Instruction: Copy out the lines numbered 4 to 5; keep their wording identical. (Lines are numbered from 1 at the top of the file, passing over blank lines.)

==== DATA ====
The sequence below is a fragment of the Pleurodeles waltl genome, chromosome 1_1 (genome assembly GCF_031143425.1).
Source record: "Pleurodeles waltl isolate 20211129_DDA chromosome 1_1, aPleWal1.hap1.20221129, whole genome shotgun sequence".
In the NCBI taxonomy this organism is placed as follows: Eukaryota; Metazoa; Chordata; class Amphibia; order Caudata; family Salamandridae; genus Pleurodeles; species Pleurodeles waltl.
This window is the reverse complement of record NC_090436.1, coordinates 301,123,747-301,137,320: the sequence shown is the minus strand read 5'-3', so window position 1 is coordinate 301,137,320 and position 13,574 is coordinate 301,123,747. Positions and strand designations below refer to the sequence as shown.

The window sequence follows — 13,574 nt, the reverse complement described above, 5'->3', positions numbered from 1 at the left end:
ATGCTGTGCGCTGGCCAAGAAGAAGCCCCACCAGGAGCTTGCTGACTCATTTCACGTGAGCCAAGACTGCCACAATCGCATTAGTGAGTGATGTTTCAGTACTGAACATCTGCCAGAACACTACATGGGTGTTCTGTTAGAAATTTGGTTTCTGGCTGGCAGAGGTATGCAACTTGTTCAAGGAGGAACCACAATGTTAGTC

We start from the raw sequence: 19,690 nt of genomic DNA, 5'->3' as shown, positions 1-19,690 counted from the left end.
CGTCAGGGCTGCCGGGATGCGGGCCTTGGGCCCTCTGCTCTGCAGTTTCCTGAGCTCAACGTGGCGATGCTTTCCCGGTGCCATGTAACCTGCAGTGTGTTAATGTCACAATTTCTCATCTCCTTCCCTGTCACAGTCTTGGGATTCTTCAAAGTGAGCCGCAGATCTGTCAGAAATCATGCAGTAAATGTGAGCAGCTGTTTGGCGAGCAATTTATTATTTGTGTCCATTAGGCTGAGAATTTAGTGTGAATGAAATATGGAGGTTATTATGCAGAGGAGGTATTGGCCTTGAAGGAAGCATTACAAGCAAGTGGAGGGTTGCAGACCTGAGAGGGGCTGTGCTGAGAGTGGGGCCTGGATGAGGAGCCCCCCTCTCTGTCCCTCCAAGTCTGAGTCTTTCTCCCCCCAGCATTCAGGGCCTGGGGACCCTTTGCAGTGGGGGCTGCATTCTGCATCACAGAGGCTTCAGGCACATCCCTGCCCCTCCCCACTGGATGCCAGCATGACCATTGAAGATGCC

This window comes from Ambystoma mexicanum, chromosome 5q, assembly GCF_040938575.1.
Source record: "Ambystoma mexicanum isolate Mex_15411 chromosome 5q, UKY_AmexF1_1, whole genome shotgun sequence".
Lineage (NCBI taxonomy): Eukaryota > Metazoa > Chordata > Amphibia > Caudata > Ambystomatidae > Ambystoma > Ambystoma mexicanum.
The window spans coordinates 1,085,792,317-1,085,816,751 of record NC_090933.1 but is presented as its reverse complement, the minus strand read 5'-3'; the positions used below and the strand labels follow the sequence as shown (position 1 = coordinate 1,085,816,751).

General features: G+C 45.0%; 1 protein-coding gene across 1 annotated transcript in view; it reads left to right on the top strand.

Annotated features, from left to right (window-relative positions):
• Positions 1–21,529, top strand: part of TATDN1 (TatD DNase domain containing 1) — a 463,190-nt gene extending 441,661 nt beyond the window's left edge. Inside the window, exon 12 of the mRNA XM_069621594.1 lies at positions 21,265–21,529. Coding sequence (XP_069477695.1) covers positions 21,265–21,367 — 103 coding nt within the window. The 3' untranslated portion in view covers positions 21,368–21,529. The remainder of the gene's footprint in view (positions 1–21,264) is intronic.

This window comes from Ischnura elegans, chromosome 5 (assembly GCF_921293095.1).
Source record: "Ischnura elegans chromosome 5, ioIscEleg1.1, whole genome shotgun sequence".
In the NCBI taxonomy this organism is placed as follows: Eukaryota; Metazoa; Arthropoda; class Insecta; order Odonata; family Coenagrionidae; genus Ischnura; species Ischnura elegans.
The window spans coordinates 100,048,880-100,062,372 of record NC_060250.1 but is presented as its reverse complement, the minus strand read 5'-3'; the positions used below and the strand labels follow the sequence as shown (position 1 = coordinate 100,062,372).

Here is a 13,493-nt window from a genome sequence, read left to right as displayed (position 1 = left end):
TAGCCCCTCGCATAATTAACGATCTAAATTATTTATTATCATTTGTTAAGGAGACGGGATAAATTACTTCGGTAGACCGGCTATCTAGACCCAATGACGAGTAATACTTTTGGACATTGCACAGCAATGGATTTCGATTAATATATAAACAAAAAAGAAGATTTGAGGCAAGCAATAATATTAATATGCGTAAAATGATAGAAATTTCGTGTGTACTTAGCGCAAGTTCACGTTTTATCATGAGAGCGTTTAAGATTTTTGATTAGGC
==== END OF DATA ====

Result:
This window is the reverse complement of record NC_090436.1, coordinates 301,123,747-301,137,320: the sequence shown is the minus strand read 5'-3', so window position 1 is coordinate 301,137,320 and position 13,574 is coordinate 301,123,747. Positions and strand designations below refer to the sequence as shown.

The window sequence follows — 13,574 nt, the reverse complement described above, 5'->3', positions numbered from 1 at the left end: